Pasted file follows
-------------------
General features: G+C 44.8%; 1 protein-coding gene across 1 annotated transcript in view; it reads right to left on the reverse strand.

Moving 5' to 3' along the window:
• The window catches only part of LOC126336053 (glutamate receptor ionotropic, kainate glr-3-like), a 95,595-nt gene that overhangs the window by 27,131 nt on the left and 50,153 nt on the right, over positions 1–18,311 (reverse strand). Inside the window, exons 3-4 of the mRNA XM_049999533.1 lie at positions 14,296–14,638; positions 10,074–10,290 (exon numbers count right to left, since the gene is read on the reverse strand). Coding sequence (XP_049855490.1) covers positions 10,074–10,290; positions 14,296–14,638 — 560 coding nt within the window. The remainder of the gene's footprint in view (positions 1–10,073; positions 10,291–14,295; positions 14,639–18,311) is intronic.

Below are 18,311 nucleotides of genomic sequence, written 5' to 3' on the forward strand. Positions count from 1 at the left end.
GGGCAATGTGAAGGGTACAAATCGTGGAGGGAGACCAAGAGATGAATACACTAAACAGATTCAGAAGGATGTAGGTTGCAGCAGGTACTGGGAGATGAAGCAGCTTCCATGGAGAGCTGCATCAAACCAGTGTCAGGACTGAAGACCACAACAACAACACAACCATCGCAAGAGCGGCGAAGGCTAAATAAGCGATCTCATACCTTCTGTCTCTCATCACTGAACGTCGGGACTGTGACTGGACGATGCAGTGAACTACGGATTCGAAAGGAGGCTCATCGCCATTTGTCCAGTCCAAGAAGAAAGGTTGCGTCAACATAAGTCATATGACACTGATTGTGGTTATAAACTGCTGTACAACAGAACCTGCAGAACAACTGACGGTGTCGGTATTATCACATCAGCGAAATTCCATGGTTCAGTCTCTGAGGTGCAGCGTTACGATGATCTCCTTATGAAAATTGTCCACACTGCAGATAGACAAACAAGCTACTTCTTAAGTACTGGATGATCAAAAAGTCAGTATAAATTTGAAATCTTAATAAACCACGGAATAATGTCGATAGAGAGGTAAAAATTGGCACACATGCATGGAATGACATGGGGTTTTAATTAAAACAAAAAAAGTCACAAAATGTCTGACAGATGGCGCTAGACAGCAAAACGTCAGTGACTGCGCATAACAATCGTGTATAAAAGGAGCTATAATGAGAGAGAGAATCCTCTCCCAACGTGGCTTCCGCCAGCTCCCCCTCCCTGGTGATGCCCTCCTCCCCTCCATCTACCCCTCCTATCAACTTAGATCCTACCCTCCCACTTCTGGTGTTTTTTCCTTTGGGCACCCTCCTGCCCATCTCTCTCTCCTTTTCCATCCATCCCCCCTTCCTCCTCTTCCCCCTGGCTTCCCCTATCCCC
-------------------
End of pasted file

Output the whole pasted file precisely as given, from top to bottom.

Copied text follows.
General features: G+C 44.8%; 1 protein-coding gene across 1 annotated transcript in view; it reads right to left on the reverse strand.

Moving 5' to 3' along the window:
• The window catches only part of LOC126336053 (glutamate receptor ionotropic, kainate glr-3-like), a 95,595-nt gene that overhangs the window by 27,131 nt on the left and 50,153 nt on the right, over positions 1–18,311 (reverse strand). Inside the window, exons 3-4 of the mRNA XM_049999533.1 lie at positions 14,296–14,638; positions 10,074–10,290 (exon numbers count right to left, since the gene is read on the reverse strand). Coding sequence (XP_049855490.1) covers positions 10,074–10,290; positions 14,296–14,638 — 560 coding nt within the window. The remainder of the gene's footprint in view (positions 1–10,073; positions 10,291–14,295; positions 14,639–18,311) is intronic.

Below are 18,311 nucleotides of genomic sequence, written 5' to 3' on the forward strand. Positions count from 1 at the left end.
GGGCAATGTGAAGGGTACAAATCGTGGAGGGAGACCAAGAGATGAATACACTAAACAGATTCAGAAGGATGTAGGTTGCAGCAGGTACTGGGAGATGAAGCAGCTTCCATGGAGAGCTGCATCAAACCAGTGTCAGGACTGAAGACCACAACAACAACACAACCATCGCAAGAGCGGCGAAGGCTAAATAAGCGATCTCATACCTTCTGTCTCTCATCACTGAACGTCGGGACTGTGACTGGACGATGCAGTGAACTACGGATTCGAAAGGAGGCTCATCGCCATTTGTCCAGTCCAAGAAGAAAGGTTGCGTCAACATAAGTCATATGACACTGATTGTGGTTATAAACTGCTGTACAACAGAACCTGCAGAACAACTGACGGTGTCGGTATTATCACATCAGCGAAATTCCATGGTTCAGTCTCTGAGGTGCAGCGTTACGATGATCTCCTTATGAAAATTGTCCACACTGCAGATAGACAAACAAGCTACTTCTTAAGTACTGGATGATCAAAAAGTCAGTATAAATTTGAAATCTTAATAAACCACGGAATAATGTCGATAGAGAGGTAAAAATTGGCACACATGCATGGAATGACATGGGGTTTTAATTAAAACAAAAAAAGTCACAAAATGTCTGACAGATGGCGCTAGACAGCAAAACGTCAGTGACTGCGCATAACAATCGTGTATAAAAGGAGCTATAATGAGAGAGAGAATCCTCTCCCAACGTGGCTTCCGCCAGCTCCCCCTCCCTGGTGATGCCCTCCTCCCCTCCATCTACCCCTCCTATCAACTTAGATCCTACCCTCCCACTTCTGGTGTTTTTTCCTTTGGGCACCCTCCTGCCCATCTCTCTCTCCTTTTCCATCCATCCCCCCTTCCTCCTCTTCCCCCTGGCTTCCCCTATCCCC